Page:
But if you’re a math geek, you can use this new MetroCard Calculator the MTA created.
Once you’ve picked an amount, you will be prompted to choose a payment method. Remember, not all machines accept cash, so have a credit card handy.
Note: The image above reflects the old price of $31. Now, the 7-day unlimited is $32 (+$1 for a new card)
Assuming you choose Credit Card, you will be prompted to dip your card. Look for the card slot on the bottom left-hand side of the machine.
Insert your card all the way into the slot, then pull it out. If the machine has read the card, you will be asked to enter your billing zip code.
Important note for international visitors
If your credit card was not issued in the United States, you do not have to enter your zip code. Simply press the # key to proceed. Only American card users have to enter their billing zip code, followed by the # key.
That’s it! You are now the proud owner of a brand-new MetroCard.
Click Here to Get This as a FREE PDF!
Are you finding this subway guide helpful? Want to get it as a printer-friendly PDF in your inbox right now? Click on the link below to get on our email list, and we’ll send you this entire article in a flash. All you’ll have to do is hit “PRINT”!
How to use the NYC subway
OK, so you just bought a shiny new MetroCard. Now what?
Well, first you have to swipe your way in, which sounds simple but can sometimes be tricky. The card readers installed in the turnstiles are finicky. You have to treat them just the right way for them to let you in. If you swipe too fast, try again. If you swipe to slow, try again. If you bend the card as you swipe, you’re wasting your time (and the time of the now-angry people behind you).
So here is all you need to know to be able to swipe in like a local:
How to use the Metrocard like a pro
Hold the MetroCard with the word “MetroCard” facing you, with the black stripe down. Come up to a turnstile with the MetroCard in your right hand (the card reader is always to the right of the turnstile). Then swipe in a forward motion, while keeping the card flat against the strip and straight (don’t lift it as you swipe, it’s not an airplane). Swipe it at a normal speed – not too slow, not too fast. And if you don’t get it right the first time, don’t panic, just try again.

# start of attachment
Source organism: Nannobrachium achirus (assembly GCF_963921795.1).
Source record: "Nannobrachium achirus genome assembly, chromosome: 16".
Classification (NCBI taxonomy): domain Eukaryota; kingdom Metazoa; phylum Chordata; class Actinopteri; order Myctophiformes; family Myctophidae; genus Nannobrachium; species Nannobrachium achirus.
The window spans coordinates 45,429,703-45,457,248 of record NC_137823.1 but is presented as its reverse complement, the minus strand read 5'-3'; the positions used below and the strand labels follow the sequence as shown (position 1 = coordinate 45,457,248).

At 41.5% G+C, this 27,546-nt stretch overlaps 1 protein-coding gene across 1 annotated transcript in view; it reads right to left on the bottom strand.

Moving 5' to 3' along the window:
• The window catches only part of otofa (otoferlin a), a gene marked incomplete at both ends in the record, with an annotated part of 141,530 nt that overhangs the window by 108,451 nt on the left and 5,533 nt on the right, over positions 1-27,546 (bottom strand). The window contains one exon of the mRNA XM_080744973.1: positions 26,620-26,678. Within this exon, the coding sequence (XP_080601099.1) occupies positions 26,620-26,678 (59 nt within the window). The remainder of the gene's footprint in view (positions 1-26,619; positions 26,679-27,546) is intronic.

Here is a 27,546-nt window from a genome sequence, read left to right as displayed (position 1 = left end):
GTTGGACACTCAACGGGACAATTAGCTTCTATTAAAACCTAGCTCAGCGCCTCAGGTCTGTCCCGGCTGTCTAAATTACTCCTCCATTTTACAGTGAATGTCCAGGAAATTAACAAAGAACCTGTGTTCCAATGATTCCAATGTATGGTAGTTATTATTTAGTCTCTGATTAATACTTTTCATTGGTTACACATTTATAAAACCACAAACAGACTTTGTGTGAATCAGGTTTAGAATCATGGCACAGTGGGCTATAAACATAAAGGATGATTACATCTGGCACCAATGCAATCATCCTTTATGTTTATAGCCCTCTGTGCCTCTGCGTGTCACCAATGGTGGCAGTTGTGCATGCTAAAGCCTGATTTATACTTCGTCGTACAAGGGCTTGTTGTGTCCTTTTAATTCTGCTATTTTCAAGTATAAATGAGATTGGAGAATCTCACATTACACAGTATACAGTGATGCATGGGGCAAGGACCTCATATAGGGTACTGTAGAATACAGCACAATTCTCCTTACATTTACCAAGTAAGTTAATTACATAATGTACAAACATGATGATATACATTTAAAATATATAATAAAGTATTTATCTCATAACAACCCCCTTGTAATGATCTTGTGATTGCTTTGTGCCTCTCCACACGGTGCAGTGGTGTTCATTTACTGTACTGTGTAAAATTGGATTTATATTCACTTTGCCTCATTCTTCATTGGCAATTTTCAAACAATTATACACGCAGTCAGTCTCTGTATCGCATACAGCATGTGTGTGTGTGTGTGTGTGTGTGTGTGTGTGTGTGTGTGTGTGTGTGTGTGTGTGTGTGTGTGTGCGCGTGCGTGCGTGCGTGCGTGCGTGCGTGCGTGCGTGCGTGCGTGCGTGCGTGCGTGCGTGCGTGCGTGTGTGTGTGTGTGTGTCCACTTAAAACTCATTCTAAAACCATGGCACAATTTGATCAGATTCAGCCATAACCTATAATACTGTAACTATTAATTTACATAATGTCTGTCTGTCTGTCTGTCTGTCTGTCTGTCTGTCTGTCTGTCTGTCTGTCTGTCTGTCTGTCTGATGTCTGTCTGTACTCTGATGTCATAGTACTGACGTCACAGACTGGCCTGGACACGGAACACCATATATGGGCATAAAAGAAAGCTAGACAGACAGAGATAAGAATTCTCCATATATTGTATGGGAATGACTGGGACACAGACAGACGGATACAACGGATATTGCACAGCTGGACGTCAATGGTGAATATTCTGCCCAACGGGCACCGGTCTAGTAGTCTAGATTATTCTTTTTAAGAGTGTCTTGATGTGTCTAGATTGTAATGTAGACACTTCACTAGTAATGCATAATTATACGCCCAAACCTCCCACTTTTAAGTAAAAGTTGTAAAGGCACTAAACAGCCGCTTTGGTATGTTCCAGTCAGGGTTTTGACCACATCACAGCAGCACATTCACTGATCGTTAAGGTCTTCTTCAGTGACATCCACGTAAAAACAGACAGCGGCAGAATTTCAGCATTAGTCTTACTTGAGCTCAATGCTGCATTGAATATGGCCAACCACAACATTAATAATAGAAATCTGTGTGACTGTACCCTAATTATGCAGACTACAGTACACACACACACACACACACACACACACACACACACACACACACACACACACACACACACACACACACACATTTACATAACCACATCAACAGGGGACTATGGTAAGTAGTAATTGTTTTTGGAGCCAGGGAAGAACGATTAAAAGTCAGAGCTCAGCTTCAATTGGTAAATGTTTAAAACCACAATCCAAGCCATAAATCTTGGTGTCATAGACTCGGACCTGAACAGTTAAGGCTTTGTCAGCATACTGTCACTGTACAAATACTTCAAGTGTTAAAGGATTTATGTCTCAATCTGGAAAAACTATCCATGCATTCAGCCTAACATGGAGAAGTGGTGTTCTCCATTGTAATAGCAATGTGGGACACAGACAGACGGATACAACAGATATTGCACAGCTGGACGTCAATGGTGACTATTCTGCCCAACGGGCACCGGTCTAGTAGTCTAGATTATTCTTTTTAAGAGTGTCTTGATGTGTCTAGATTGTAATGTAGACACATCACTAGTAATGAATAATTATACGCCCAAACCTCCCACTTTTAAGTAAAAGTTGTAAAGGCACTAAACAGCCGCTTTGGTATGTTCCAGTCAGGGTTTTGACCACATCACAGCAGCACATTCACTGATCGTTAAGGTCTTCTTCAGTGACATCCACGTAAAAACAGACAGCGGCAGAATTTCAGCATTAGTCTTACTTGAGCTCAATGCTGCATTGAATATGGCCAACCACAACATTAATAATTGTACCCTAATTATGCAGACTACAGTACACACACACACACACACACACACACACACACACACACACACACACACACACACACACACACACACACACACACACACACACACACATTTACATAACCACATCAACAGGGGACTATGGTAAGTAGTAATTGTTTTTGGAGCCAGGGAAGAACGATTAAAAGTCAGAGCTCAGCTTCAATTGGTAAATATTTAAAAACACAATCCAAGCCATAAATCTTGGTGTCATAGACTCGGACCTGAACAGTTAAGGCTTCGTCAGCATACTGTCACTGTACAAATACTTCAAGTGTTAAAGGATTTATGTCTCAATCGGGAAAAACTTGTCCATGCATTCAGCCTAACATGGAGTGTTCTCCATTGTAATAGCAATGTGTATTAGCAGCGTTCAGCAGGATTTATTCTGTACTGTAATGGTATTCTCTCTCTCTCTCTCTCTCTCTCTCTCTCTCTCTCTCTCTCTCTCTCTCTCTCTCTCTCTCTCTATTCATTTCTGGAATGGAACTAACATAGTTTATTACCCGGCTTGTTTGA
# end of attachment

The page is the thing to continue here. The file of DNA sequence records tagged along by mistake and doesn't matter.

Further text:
Note of caution:
There are two types of turnstiles. There are the regular turnstiles found in most stations, where the bar is horizontal and at hip level (like the one below).
There are also vertical turnstiles that are as a tall as a basketball player. When you use these vertical ones (like the one below), please make sure you push the bars that are the closest to where you swipe. In other words, don’t reach for the next set of bars, which would be to your slight left; otherwise, you will have wasted a swipe.
OK, assuming you’ve purchased your MetroCard and have swiped successfully through the turnstiles, you are ready to ride.
Figuring out “Uptown” versus “Downtown”
Well, you’ve made the rookie mistake of swiping the card before checking if you’re entering on the correct side of the platform. When entering larger stations, you can swipe first then pick a direction (downtown vs. uptown). But with smaller stations (and there are many more of these in the system), if you swipe on the downtown side of the platform but want to go uptown, you will not be able to switch sides. In such a scenario, you would either have to take the subway in the wrong direction until the next “big” station where you can cross over, or you would have to exit, cross the street to the other side and swipe again.
So let’s take a step back and talk a bit more about this whole “Downtown” vs. “Uptown” concept:
Manhattan is a skinny island that’s only about 2 miles wide and 13 miles long. The shape of this crowded island naturally led to a mostly linear subway system (in Manhattan). That means that most of the subway lines in Manhattan generally run in a north-south fashion. In NY parlance, north is “uptown”, south is “downtown”. Piece of cake. Even a pigeon can remember that.
In many other cities “Downtown” implies a commercial core or hub, which could be up, down, left, or right. In New York City, however, “Downtown” literally implies down town. So if you look at a map of Manhattan, Downtown would be towards the bottom.
Given this fact, most subway stations in Manhattan will have a “Downtown” side (trains heading south) and an “Uptown” side (trains heading north). The side you need depends on two factors: Where you are and where you want to go.
To oversimplify things a bit:
If you are generally heading south, take the “Downtown” side. If you’re generally heading north, take the “Uptown” side.
Again, we are only talking about Manhattan here.
Look for signs above the stairs to figure out what side of the platform you need to go down to.
Here is what a “Downtown” sign would look like: